Link to Owner Dr. Robert B. Pamplin Jr.

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The neighborhood took over a closed PP&R community center, and continues to widen its service, with volunteers

COURTESY PHOTO - JAN MARTENS - Raking, sweeping, and weeding kept the volunteer Work Group of ten seniors busy for an hour on the Sellwood Community House patio on February 29. The four pictured here did work industriously in spite of what the photo may suggest!Last year the October issue of THE BEE reported that on September 7th and 8th the newly-renamed Sellwood Community House – formerly run by Portland Parks and Recreation, and then known as the Sellwood Community Center – was the happy recipient of the efforts of seventy volunteers who turned out to clean, paint, move furniture, and hang the new sign over the front door.

Now the Center is run by its own nonprofit organization with a paid staff, and is maintained and supported by volunteers. Last fall, that new organization, Friends of Sellwood Community House, negotiated a one-year lease with PP&R for $1 – and its Board is now in negotiations with PP&R for long-term use of the building.

The rambling old building, which was actually originally named "Sellwood Community House" over one hundred years ago, is much loved by Southeast neighborhoods, and is once again vibrant and well-used – serving as a preschool, after-school program, and a Center for many kinds of sports and classes, including dance, music, yoga, and Judo.

In 1909, THE BEE – then itself only three years old – announced that plans were underway to construct a Y.M.C.A. Center at S.E. Spokane Street and 15th Avenue. That building was completed in 1910, offering a gymnasium, a kitchen, a large "living room", and assorted other rooms – including 14 dormitory rooms that were rented by blue-collar young men employed by local lumber mills, the worsted mill, and streetcar lines. A decade later, the building was transferred to Portland Parks, and today, those dormitory rooms on the second floor are well-used for classes and programs for all ages.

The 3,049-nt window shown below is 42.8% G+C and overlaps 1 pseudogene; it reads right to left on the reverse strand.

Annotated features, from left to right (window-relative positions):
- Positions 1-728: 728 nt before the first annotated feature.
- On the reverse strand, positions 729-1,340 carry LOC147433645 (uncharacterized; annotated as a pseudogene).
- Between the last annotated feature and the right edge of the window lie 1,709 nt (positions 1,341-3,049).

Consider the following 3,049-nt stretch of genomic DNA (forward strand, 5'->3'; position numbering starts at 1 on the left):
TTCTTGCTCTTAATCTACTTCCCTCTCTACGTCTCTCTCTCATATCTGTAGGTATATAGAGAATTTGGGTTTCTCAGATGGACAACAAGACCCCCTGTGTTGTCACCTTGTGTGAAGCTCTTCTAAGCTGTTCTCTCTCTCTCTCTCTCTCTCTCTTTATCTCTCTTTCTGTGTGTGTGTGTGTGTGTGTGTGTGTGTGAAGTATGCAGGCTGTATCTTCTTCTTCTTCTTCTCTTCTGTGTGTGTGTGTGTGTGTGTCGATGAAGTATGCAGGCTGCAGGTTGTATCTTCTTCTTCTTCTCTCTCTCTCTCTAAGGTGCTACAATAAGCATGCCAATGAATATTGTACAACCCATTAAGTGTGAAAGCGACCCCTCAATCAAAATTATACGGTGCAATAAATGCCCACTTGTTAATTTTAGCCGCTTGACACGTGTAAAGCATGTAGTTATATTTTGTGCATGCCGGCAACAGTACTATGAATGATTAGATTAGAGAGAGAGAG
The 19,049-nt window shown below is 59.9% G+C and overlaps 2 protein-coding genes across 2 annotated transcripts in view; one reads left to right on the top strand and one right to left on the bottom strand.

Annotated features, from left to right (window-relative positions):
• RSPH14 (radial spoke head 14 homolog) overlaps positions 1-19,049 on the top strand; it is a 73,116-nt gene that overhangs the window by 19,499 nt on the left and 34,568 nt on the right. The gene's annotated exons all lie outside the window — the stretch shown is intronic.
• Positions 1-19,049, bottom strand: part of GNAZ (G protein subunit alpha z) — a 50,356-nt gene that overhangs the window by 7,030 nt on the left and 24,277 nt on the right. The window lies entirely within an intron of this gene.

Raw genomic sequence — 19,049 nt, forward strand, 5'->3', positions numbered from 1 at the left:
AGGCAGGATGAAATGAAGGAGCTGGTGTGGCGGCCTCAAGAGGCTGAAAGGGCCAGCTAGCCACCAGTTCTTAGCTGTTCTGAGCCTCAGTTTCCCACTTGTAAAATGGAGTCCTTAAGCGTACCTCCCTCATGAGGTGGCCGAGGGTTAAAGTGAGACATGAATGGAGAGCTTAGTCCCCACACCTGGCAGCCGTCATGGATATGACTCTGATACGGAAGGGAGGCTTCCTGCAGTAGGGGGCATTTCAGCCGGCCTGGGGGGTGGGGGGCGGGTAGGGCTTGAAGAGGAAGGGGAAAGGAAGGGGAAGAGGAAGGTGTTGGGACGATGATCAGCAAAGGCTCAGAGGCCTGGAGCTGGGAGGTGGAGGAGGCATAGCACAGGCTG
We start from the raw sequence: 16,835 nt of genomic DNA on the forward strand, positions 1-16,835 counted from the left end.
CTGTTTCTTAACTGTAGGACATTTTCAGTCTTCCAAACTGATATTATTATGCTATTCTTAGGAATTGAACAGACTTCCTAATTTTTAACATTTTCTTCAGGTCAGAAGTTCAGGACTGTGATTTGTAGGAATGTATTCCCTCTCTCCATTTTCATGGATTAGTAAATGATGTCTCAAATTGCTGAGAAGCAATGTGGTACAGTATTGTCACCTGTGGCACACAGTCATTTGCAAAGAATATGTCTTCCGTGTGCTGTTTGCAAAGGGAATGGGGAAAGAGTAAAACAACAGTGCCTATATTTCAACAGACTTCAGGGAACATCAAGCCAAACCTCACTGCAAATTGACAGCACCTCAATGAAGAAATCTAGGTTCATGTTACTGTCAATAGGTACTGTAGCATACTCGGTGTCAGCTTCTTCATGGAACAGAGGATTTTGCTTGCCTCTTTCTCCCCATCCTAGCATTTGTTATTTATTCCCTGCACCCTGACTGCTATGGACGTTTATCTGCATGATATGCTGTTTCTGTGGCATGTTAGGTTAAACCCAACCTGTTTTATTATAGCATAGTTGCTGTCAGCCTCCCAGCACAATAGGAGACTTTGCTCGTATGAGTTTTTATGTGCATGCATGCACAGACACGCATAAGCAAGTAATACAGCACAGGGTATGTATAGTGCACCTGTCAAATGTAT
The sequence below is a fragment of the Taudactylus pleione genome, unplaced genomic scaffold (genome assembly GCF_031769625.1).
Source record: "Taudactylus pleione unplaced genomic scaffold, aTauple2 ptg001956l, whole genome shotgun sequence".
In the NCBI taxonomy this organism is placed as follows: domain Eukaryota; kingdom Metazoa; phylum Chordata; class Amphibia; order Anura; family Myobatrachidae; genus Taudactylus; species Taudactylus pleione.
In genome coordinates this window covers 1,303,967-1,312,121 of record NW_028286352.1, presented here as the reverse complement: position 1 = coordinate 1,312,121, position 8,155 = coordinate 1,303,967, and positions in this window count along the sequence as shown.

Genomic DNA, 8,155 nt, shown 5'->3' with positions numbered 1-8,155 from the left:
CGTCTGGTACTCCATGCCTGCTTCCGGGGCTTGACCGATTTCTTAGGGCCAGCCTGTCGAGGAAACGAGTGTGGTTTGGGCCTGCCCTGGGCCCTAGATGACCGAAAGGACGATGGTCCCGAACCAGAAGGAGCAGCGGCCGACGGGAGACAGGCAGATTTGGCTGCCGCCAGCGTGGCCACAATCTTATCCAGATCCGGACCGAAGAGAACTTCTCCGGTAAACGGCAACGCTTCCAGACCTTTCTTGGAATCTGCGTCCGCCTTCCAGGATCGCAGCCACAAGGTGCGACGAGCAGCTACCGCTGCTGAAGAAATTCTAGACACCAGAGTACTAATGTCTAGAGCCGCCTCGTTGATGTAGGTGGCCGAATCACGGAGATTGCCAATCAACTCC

These days, the Sellwood Community House still welcomes volunteer individuals and groups to keep it clean and maintained.

Here's just one example: On Leap Year Day – Saturday February 29th – a group of ten seniors, who've called themselves the "Work Group" for forty years, labored there from 9 a.m. until noon.

The first hour they raked, swept, weeded, and emptied the garbage can on the outside patio. During the remaining two hours they sat in the small second-story kids' room, sorting through board games and puzzles to make sure all the pieces were in the boxes, and tossing boxes that had no future. There was laughter, cajoling, and reminiscing as they found donated board games that they themselves had played in their childhoods.

These "Work Group" members were not always seniors; they formed forty years ago, in 1980, to help their young families and homes. One Saturday each month, they would go to the home of one family and work from 9 a.m. to noon in the yard, or doing various jobs in the house. The recipients of their labors were three families in Sellwood, one in Woodstock, and one in Lake Oswego. These days the group remains active, continuing to donate monthly workdays at each others' homes, while also now being a social and family support group.

However, in February, the Lake Oswego couple in the group, who recently moved into a retirement complex, announced they were willing to redirect their "work day" for community service – and Work Group member and Sellwood resident Ardy Dunn suggested that the group perform volunteer work at the Sellwood Community House. Dunn had volunteered several times there on her own, as have many Sellwood and Westmoreland residents, and she had found it fun and fulfilling.

That suggestion was adopted by the others, and on February 29th Community House staff member Jess Alt – one of two after-school program coordinators there – was the contact person for the Work Group. She supplied brooms and dustpans as needed; and later guided volunteers up two flights of stairs to the room where puzzles and games were stored in a closet. She showed them that one job was to put a latch high up on a door, so pre-school children couldn't "explore" their way up to the attic, when they were there on weekdays.

At the end of the day, the outside yard was cleaned, most games and puzzles were "in order", a vacuum cleaner was repaired, and the needed door latch had been installed. It was a satisfying day.

As you might gather from this story, you – or any community or civic group, or neighborhood volunteers who are willing to donate a couple of hours – can volunteer at the Sellwood Community House; call 503/894-9496, or send an email – This email address is being protected from spambots. You need JavaScript enabled to view it.. The reward that volunteers receive, other than the gratitude of the community, is to become familiar with this historic old building, and to meet friendly staff and neighbors. You are welcome to stop by to see what tasks need to be done.


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